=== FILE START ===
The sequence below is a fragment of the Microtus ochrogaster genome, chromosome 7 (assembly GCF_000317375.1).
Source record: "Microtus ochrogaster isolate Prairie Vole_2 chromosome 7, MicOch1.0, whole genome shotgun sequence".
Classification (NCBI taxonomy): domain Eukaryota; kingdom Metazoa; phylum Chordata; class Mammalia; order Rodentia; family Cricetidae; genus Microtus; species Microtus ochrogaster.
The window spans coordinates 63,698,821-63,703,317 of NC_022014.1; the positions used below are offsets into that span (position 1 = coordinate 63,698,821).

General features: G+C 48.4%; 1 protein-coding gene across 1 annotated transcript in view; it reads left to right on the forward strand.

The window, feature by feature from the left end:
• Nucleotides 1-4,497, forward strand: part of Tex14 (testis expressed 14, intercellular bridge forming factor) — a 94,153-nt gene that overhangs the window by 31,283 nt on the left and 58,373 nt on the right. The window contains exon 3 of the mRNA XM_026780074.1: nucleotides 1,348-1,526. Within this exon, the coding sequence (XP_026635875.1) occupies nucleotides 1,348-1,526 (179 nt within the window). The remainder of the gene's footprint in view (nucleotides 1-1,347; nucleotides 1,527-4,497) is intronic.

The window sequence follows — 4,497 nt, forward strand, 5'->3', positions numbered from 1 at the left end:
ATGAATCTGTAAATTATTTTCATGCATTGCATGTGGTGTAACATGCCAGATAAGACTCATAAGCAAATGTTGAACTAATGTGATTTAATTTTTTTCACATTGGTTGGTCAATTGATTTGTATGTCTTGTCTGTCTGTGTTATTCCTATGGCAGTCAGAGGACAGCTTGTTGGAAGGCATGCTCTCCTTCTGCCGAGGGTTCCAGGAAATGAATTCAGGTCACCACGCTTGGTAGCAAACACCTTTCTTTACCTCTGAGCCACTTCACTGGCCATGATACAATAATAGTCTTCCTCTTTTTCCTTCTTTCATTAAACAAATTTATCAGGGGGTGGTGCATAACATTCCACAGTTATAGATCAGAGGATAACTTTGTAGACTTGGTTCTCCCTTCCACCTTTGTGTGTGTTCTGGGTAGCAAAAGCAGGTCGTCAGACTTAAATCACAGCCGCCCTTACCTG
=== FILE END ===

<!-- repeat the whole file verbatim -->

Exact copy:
The sequence below is a fragment of the Microtus ochrogaster genome, chromosome 7 (assembly GCF_000317375.1).
Source record: "Microtus ochrogaster isolate Prairie Vole_2 chromosome 7, MicOch1.0, whole genome shotgun sequence".
Classification (NCBI taxonomy): domain Eukaryota; kingdom Metazoa; phylum Chordata; class Mammalia; order Rodentia; family Cricetidae; genus Microtus; species Microtus ochrogaster.
The window spans coordinates 63,698,821-63,703,317 of NC_022014.1; the positions used below are offsets into that span (position 1 = coordinate 63,698,821).

General features: G+C 48.4%; 1 protein-coding gene across 1 annotated transcript in view; it reads left to right on the forward strand.

The window, feature by feature from the left end:
• Nucleotides 1-4,497, forward strand: part of Tex14 (testis expressed 14, intercellular bridge forming factor) — a 94,153-nt gene that overhangs the window by 31,283 nt on the left and 58,373 nt on the right. The window contains exon 3 of the mRNA XM_026780074.1: nucleotides 1,348-1,526. Within this exon, the coding sequence (XP_026635875.1) occupies nucleotides 1,348-1,526 (179 nt within the window). The remainder of the gene's footprint in view (nucleotides 1-1,347; nucleotides 1,527-4,497) is intronic.

The window sequence follows — 4,497 nt, forward strand, 5'->3', positions numbered from 1 at the left end:
ATGAATCTGTAAATTATTTTCATGCATTGCATGTGGTGTAACATGCCAGATAAGACTCATAAGCAAATGTTGAACTAATGTGATTTAATTTTTTTCACATTGGTTGGTCAATTGATTTGTATGTCTTGTCTGTCTGTGTTATTCCTATGGCAGTCAGAGGACAGCTTGTTGGAAGGCATGCTCTCCTTCTGCCGAGGGTTCCAGGAAATGAATTCAGGTCACCACGCTTGGTAGCAAACACCTTTCTTTACCTCTGAGCCACTTCACTGGCCATGATACAATAATAGTCTTCCTCTTTTTCCTTCTTTCATTAAACAAATTTATCAGGGGGTGGTGCATAACATTCCACAGTTATAGATCAGAGGATAACTTTGTAGACTTGGTTCTCCCTTCCACCTTTGTGTGTGTTCTGGGTAGCAAAAGCAGGTCGTCAGACTTAAATCACAGCCGCCCTTACCTG